The Road Forward

Despite all this, there is a real opportunity for democratic change in Egypt. Prompted by economic discontent, an increasing discourse on democracy among the opposition elite, and grass-roots youth movements, there is still hope for the period after Mubarak. That hope, while real, is not self-sustaining: any optimism will almost certainly be misplaced if the U.S. and other international organizations do not return to their earlier demands for meaningful change.

Other Topics:

Mubarak: A new pharaoh
7DAYS - Dubai,United Arab Emirates
’Ruling party plans to impose reforms’
Gulf News - Dubai,United Arab Emirates
Time for Pharaoh
Zvika Krieger, Democracy Arsenal
A winning formula
Al-Ahram Weekly - Cairo,Egypt
Nour’s release ’expected’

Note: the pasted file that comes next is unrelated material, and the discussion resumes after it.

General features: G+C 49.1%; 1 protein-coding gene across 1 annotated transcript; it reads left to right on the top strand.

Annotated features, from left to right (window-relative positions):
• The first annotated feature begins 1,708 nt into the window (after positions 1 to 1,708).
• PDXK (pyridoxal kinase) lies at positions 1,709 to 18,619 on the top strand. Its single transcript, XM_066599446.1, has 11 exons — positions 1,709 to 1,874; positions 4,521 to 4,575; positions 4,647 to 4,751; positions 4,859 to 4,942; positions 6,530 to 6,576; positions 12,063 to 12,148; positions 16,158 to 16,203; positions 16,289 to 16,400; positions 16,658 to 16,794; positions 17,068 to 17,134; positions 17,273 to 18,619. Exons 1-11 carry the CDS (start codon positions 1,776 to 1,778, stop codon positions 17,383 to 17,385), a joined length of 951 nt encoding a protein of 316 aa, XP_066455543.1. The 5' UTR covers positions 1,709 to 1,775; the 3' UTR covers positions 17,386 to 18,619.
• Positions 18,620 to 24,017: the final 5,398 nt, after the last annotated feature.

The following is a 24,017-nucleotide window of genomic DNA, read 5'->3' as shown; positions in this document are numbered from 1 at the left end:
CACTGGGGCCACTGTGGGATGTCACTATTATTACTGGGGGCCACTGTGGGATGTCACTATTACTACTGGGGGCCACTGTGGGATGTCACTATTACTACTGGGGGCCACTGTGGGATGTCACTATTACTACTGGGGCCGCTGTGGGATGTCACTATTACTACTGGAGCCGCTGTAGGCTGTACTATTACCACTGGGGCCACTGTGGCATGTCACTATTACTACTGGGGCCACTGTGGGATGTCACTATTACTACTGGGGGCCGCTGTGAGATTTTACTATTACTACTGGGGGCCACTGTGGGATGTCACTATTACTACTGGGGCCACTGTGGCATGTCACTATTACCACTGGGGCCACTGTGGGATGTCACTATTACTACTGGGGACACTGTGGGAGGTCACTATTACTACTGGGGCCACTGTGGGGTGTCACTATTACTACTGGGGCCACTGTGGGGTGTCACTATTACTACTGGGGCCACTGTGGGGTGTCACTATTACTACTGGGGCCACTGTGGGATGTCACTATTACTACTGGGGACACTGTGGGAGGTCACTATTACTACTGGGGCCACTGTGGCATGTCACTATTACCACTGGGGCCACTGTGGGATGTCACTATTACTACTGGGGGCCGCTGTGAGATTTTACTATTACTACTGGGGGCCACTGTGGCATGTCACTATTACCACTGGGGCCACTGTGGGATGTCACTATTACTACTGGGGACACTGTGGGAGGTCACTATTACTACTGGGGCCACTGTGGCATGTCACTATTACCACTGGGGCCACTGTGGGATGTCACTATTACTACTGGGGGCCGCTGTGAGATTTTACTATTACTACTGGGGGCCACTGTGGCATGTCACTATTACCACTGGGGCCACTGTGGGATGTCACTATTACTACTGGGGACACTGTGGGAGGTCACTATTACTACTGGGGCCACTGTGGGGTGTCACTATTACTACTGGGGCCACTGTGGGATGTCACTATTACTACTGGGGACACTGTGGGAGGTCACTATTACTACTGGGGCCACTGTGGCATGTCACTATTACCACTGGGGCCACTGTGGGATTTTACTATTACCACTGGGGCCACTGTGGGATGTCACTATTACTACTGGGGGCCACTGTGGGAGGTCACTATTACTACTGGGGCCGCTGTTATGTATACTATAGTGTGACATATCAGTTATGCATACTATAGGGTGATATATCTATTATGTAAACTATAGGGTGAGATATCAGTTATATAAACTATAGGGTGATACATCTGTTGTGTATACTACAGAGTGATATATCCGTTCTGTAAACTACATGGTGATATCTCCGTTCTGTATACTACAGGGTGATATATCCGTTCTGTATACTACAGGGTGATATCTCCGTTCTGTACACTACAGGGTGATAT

Al-Ahram Weekly - Cairo,Egypt
Debates with energy
Al-Ahram Weekly - Cairo,Egypt
Mubarak says no axis of moderates in Middle East
People’s Daily Online - Beijing,China
The Open Showdown: Extremism v/s Moderation
Dar Al-Hayat - Beirut,Lebanon
25 years after Sadat’s assassination, many call Egypt politically ...
International Herald Tribune - France
Yet another surge
Al-Ahram Weekly - Cairo,Egypt
Mubarak says snap Palestinian polls possible
Daily Star - Lebanon - Beirut,Lebanon
Egypt faces uncertain political future
Pioneer Times-Journal - Pioneer,New Mexico,USA
Editor-in-Chief: Mir Shakil-ur-Rahman
The News - International - Pakistan
Support Freedom in the Arab World
Washington Post - United States
Political societies let down women hopefuls
Gulf News - Dubai,United Arab Emirates
Mubarak’s quarter of a century
BBC News - UK
Arab media remain partisan and unprofessional
Daily Star - Lebanon - Beirut,Lebanon
Is Israel in America’s Interest?
FrontPage magazine.com - Los Angeles,CA,USA
’Egyptians won’t stop Mubarak dynasty’
Independent Online - Cape Town,South Africa


Posted in  
Add Comment Send to Friend Print
Related Articles